Project: Proportions

Exercise – Quick poses From the textbook: “It is important to familiarise yourself with the figure and composition in front of you by making some quick preliminary sketches in charcoal or graphite.  First draw five two minute sketches of the model in your sketchbook, paying particular attention to the proportions and just using basic lines that describe the figure.”

I made a selection of two minute drawings.  I used graphite on cartridge paper.  The images here are larger if you click on them.

Quick poses drawings - preliminary sketches in graphite

Quick poses drawings – preliminary sketches in graphite

Quick poses - preliminary sketches in graphite

Quick poses – preliminary sketches in graphite

Two minute study on gridded paper.

Two minute study on gridded paper with a broad pencil.

“Draw from the middle of the body out to the feet and the head.”  I found this tricky, but I got used to it the more I practised. “Then make two ten-minute drawings.  Be free in your use of charcoal or graphite across the paper.  Try not to erase any incorrect lines.”   Below are my ten minute drawings:

Ten minute drawing

Ten minute drawing

Ten minute drawing

Ten minute drawing

Quick poses - Ten minute Study.

Quick poses – Ten minute Study.

Notes about the planes and shapes of the body – A plane is two dimensional, it has a length and a width.  There are planes on the body, the surface shape of the body, the legs have curves and the stomach and bottom and face all are curves.  A shape is the outline of something, or the external three-dimensional form of somebody or and object. To draw the form you need tone and shadows, maybe texture.  I drew in some tone and texture when I had time.  But the drawings which are linear give you a good idea of the outline shape of the human form, and the bench she sits on. The exercise suggests to do some more drawings of this pose in different media, such as pencils, charcoal, pens, felt tips or ball points.

Further drawings of this pose using pencils, pens and felt tips.

Further drawings of this pose using pencils, pens and felt tips.  This drawing went askew because it was a rapid drawing.  The upper portion of the model is fairly error free, relatively speaking.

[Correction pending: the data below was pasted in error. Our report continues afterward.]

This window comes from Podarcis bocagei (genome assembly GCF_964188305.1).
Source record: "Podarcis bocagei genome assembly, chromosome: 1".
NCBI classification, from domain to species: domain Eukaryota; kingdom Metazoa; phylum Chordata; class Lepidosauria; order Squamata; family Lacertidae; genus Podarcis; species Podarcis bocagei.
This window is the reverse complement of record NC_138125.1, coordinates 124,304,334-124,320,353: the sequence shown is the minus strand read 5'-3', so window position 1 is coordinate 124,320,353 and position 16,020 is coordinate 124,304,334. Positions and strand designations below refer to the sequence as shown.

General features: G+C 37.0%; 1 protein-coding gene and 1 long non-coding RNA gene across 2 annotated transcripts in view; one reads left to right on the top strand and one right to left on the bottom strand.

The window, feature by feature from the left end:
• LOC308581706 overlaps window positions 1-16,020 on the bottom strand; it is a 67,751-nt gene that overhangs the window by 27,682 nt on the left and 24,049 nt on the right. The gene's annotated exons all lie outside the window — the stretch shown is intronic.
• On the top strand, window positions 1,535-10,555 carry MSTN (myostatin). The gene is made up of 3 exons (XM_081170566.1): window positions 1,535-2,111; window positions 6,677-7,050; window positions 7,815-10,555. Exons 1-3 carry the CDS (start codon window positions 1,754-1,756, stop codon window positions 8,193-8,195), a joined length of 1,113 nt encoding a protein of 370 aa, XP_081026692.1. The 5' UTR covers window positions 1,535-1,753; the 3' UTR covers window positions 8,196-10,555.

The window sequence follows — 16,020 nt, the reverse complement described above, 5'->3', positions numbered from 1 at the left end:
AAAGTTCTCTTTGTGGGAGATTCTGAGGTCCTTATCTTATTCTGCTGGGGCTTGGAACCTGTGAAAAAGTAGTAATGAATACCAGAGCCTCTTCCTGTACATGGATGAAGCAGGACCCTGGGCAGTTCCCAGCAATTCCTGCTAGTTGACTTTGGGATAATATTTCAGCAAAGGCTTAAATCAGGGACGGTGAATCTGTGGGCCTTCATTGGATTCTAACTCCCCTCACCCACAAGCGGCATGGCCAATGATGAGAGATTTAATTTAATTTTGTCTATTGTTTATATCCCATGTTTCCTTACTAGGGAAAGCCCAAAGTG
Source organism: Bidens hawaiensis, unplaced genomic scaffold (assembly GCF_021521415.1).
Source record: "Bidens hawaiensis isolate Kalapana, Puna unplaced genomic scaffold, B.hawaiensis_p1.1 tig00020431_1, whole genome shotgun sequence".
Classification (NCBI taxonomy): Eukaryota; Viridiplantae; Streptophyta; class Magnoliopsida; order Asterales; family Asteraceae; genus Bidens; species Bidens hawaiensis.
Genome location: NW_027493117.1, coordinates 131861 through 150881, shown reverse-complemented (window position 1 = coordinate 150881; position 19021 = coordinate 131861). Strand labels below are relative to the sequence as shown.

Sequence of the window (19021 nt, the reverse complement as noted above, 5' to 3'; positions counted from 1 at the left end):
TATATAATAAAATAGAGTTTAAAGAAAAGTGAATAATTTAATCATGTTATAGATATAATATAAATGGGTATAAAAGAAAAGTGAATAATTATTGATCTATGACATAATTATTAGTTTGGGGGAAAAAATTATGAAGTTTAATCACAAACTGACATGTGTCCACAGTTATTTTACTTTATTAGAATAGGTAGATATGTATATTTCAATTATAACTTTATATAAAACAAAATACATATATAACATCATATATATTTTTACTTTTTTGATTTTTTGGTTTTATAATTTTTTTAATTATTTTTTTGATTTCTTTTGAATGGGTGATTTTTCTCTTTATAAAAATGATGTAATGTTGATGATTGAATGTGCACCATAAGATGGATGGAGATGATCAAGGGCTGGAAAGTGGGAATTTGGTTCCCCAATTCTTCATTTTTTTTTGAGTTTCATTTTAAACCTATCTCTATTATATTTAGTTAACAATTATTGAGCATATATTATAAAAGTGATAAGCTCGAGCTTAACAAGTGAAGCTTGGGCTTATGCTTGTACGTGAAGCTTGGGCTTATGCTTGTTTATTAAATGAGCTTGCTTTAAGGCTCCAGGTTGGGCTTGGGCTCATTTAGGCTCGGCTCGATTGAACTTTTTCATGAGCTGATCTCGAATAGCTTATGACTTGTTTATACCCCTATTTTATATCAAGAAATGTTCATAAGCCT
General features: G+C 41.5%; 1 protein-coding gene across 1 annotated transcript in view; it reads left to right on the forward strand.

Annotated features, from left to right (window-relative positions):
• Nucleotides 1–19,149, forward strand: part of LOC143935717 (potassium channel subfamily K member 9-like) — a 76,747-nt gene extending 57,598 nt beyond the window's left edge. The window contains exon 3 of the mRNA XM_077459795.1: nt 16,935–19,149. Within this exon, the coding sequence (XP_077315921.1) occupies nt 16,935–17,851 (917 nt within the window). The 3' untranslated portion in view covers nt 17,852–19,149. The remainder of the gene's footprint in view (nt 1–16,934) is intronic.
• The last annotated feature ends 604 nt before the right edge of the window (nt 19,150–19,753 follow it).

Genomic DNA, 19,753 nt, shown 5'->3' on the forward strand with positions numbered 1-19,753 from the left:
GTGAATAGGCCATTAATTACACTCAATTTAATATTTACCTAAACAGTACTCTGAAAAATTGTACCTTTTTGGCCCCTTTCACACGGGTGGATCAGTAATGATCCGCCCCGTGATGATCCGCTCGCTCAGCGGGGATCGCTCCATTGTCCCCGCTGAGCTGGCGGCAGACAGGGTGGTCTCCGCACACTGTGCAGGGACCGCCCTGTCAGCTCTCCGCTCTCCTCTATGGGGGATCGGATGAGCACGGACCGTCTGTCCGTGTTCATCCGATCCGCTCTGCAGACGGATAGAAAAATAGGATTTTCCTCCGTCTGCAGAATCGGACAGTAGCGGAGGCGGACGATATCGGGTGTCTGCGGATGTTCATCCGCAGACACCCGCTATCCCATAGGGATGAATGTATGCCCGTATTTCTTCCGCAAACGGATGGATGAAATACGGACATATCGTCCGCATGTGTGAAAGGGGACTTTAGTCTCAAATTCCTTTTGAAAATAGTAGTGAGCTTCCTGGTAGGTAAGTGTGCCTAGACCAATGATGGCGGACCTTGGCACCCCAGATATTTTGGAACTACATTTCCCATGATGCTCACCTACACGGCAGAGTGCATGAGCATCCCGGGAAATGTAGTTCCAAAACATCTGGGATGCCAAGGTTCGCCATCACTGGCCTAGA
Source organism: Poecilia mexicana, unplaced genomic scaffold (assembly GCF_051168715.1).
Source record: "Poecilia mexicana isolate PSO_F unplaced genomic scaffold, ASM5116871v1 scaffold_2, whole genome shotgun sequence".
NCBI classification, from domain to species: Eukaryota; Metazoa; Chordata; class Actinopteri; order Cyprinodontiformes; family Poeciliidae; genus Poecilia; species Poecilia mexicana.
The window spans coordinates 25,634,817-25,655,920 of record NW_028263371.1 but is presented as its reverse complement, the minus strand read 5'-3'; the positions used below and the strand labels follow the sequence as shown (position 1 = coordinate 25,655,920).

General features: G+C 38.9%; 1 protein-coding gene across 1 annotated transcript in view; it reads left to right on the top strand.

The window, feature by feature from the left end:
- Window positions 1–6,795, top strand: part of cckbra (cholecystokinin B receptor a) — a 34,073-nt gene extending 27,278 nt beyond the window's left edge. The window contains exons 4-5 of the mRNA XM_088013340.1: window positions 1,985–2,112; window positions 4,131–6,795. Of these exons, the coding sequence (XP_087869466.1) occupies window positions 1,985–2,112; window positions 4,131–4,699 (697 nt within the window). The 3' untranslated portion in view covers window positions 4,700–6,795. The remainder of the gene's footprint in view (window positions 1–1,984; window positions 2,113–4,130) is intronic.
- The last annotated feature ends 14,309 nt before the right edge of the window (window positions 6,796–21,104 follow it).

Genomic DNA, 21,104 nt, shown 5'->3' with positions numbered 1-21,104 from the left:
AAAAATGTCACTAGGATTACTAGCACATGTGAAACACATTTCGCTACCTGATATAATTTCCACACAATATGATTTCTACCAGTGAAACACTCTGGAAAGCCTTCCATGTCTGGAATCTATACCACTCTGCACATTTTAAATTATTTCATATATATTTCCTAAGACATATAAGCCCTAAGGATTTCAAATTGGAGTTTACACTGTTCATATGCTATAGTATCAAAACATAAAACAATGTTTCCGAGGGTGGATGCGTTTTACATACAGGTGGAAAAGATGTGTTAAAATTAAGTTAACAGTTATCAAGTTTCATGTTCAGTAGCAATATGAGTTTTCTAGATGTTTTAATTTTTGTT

the quick pose 2

The drawings above and below are A3 drawings drawn with stick and ink on paper which I painted.  I made these drawings in response to advice and suggestions in my tutor’s feedback.

The drawing on blue paper was first drawn in blue inks, and then I added more definition with black, because the figure was difficult to see.

You can see that the painted paper has an uneven surface.  I liked drawing with stick and ink, it makes a drawing more exciting, and adds different qualities of line.

Quick poses 1

A different quick pose drawn when someone in my family happened to stand still for some time.  After a while they moved so it was around a five minute drawing, and the legs are a little too long.  This was an interesting pose to draw because it is a side view with a partial view of the back.

A spontaneous quick pose drawn when someone in my family happened to stand still for some time. After a while they moved so it was around a five minute drawing, and the legs are a little too long. This was an interesting pose to draw because it is a side view with a partial view of the back.  I think also the head might be too small.

img171

I returned to this exercise for further practise.

Exercise: The longer pose This drawing took one hour.

The Longer Pose - pencil on A3 cartridge paper.

The Longer Pose – pencil on A3 cartridge paper. (Click to enlarge) This drawing took around an hour and a half, with breaks.

I decided to make another Longer pose drawing:

The longer pose - this drawing took one hour, with breaks every twenty minutes.

The longer pose – this drawing took one hour, with breaks every twenty minutes.

DSCN1175

Detail from the above drawing.

The longer pose

Above is a longer pose drawing I made in response to my tutor’s advice to use more stick and ink (and other unpredictable media) and also to use coloured papers (I painted the paper myself).

Check and Log - Copy (3)

I have managed to make a complete statement in this time.  My longer pose drawing is finished with lots of detail and tone.  I am pleased with the proportions and the scale.  I needed to use what I learned in the exercises on perspective. My main problems were drawing accurate proportions in a short space of time, in the quick pose drawings.

How well have you captured the characteristics of the pose? I think I have effectively captured the characteristics of the poses I have drawn.  The shapes and lines depict the characteristics and show the image, if in a distorted way, because of the proportions being off in some places.

Do the proportions look right?  If not, how will you improve this? As above you have seen that the proportions were problematic in the quick pose drawings, I intend to improve this problem by carefully drawing my image in faintly before proceeding to draw in darker media. (this is not to say that I have not already been doing this, but say that I will try to improve my ability to do this correctly, when drawing quickly.)

Other notes – Exercise – quick poses I found this pose challenging because of the angle at which the model was sitting.  You can see the front of her upper body and the side of her hips and legs.  I had difficulties drawing her back and her thigh because I could not seem to measure it correctly in proportion with the rest of her body.  It was always to large or too small or too flat. “Draw marks on the figure to show that you have measured the proportions correctly” – I did not do this. I forgot.  In two minute intervals it just slipped my mind to do that; I did measure the proportions and make dots, but then I drew lines over where the dots were.

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